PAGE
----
LONDON : British police and American military officials were investigating Wednesday after a US Air Force helicopter crashed in eastern England, killing all four crew onboard.

The HH-60G Pave Hawk chopper, based at RAF Lakenheath air base, crashed at a nearby nature reserve in Cley-next-the-Sea, Norfolk, while flying low on a training exercise on Tuesday evening. Officers from the US Air Force, British Royal Air Force and emergency services worked through the night at the scene of the crash, which cast debris over an area of marshland the size of a football field, Chief Superintendent Bob Scully of Norfolk Police said. “During the course of the night, police, USAF resources and RAF resources have been conducting a full scene assessment, in difficult terrain,” Scully told journalists at the nature reserve.

“That has allowed us to plan for the activities today which will involve further close examination, scene examination, and preserving evidence from the crash site.”

The bodies of the four airmen have not yet been removed from the wreckage, he added.

Police were due to pass control of the investigation to the US and British military air investigation branches later on Wednesday, Scully told journalists.

“They will carry out a more technical investigation that may last for some considerable time,” he said, adding that it was too early to say what had caused the crash.

The helicopter was carrying live ammunition, and although Scully said this was “not of any great significance”, police restricted access to the nature reserve because of bullets scattered over a large area.

Police blocked access to the road running past the crash site, while an area of the marshland was cordoned off.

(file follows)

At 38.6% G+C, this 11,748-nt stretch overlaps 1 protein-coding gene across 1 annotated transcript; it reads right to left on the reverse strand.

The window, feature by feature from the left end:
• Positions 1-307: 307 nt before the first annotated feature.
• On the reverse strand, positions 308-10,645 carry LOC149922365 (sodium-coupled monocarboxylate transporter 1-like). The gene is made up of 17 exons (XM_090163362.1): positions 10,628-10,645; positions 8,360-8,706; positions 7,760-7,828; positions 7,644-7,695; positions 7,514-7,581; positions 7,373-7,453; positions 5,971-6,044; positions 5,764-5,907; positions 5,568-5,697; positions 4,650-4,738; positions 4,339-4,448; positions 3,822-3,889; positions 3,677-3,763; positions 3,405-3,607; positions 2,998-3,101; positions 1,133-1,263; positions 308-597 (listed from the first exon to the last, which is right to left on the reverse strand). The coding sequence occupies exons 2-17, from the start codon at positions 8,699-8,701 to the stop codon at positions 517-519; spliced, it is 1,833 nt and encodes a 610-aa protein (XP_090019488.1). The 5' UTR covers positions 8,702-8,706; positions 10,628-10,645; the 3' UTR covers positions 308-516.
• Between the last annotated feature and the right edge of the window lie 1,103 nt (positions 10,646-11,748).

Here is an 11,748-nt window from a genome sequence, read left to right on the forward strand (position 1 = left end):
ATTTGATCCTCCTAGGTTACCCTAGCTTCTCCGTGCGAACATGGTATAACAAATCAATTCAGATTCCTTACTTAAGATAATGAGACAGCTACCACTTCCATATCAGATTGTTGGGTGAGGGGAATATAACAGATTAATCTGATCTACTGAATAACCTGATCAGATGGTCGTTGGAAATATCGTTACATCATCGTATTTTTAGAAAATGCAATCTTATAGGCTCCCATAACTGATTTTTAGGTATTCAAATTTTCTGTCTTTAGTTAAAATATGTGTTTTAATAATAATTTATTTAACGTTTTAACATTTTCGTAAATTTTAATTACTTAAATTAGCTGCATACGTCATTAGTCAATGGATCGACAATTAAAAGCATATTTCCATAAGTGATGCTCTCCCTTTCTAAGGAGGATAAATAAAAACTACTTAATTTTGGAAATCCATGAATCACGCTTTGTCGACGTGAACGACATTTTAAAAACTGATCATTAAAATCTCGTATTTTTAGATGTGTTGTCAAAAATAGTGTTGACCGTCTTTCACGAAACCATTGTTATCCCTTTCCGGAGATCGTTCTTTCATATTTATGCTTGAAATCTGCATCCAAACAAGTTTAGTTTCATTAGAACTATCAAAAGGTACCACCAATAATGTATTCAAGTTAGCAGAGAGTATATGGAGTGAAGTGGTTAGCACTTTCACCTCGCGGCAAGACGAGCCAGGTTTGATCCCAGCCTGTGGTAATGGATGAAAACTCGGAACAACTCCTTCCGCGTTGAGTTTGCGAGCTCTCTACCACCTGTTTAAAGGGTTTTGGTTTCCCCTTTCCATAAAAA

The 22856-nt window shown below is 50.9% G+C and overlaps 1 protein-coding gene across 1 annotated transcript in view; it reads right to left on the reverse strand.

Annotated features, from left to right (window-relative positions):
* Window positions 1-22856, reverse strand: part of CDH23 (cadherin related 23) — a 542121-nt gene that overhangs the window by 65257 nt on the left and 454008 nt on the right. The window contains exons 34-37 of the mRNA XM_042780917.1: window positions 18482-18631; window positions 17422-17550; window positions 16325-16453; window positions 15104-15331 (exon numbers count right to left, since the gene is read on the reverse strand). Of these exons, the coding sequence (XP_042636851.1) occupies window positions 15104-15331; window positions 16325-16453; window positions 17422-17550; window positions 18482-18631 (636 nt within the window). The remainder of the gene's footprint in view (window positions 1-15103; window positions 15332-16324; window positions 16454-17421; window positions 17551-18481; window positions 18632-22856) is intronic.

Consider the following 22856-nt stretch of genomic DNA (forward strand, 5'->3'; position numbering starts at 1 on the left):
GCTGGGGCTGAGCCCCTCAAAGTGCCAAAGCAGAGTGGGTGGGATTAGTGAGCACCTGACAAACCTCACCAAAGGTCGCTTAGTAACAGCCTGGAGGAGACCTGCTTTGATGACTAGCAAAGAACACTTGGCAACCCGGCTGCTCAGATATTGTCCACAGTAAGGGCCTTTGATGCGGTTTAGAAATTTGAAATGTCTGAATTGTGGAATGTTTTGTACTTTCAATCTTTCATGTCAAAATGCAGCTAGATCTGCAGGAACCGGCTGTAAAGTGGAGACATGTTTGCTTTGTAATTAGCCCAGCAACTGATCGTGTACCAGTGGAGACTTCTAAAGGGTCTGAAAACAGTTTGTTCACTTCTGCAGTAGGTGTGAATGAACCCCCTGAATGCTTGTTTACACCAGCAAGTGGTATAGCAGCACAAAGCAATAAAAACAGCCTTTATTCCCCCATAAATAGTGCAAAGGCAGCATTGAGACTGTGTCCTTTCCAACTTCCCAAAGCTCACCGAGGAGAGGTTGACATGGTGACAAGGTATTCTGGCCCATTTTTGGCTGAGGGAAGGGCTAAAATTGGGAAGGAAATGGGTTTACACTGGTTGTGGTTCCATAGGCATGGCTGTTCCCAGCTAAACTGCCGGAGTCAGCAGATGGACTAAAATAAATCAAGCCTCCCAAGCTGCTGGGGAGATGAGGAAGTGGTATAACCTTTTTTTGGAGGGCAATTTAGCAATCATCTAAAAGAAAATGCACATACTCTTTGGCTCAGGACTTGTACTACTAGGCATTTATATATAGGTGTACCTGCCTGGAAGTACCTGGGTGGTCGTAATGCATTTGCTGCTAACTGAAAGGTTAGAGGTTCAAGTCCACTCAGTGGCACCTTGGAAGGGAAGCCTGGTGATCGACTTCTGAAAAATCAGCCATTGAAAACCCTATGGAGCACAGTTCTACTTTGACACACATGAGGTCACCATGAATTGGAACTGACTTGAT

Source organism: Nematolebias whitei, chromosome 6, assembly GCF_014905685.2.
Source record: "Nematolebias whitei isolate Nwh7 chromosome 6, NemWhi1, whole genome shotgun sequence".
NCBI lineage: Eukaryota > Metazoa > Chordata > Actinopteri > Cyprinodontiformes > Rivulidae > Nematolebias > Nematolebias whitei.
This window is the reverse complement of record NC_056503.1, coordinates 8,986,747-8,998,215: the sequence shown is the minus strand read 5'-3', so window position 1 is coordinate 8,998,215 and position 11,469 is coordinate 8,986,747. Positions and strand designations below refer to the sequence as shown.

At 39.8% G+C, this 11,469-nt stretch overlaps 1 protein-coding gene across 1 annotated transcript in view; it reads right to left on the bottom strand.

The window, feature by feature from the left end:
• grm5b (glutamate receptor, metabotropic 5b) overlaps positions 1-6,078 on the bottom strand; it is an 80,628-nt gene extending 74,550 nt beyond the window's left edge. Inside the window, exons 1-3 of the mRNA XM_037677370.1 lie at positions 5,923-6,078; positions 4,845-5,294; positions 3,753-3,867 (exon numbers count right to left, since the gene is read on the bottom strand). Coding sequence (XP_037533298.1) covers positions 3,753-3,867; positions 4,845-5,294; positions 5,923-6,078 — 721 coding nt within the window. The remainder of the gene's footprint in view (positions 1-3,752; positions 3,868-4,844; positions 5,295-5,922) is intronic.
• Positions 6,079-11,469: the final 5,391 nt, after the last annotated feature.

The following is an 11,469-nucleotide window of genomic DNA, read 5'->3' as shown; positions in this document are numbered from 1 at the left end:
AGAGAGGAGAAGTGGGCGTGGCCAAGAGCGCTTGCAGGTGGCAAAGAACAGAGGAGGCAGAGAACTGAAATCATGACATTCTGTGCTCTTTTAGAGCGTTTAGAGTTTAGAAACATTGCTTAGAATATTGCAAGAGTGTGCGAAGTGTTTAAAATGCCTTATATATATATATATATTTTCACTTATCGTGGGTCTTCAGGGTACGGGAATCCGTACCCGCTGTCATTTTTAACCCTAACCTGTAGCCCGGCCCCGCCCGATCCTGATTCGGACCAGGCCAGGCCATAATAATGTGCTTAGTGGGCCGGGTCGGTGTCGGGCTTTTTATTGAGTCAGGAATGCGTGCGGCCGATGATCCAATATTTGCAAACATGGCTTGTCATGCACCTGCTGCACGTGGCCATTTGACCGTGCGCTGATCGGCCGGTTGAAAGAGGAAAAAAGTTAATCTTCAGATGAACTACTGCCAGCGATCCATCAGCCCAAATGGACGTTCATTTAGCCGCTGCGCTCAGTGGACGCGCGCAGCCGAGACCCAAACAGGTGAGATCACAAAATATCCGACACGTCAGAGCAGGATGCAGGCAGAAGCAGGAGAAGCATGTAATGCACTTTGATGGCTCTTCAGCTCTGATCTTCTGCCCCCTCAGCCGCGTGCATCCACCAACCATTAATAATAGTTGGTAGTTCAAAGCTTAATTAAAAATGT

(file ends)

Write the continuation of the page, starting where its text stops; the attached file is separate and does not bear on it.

A second Pave Hawk, which was also training at the time of the accident, was the first vehicle to go to the crashed chopper’s assistance, Scully said.

The Pave Hawk is a modified version of the Black Hawk helicopter.

The US 48th Fighter Wing, based at the Lakenheath base, said the names of the four airmen would be released once their families had been informed.

Also known as the Liberty Wing, the 48th is key to US air power in Europe, and is understood to be involved in anti-terrorism operations.

Sue McKnespiey, a shopkeeper who lives near the crash site, said she heard the helicopter flying “very fast and very low” overhead.

“I am used to the sound of helicopters, and this sounded very heavy and very unusual,” she said.

“My gut instinct was there was something wrong. We’ve now heard four people have died and it’s just awful.”

High winds and torrential rains have battered swathes of Britain in the last few weeks, but the west of the country has borne the brunt of the rough conditions.

Michael Girling, who saw the helicopter shortly before it crashed, described the conditions as “pretty mild, clear, not bad at all”.

Pave Hawks are used for combat search and rescue, and are often called upon to retrieve downed aircrew in hostile environments.

During Operation Desert Storm they provided combat search and rescue coverage for coalition forces in Iraq and more than 20 were deployed after Hurricane Katrina in 2005 in support of recovery operations in New Orleans.

Today, Pave Hawks are used in military operations in Afghanistan, Iraq and Libya.

The Norfolk crash comes a month after a police helicopter crashed into a busy pub in Scotland’s biggest city Glasgow, killing ten people.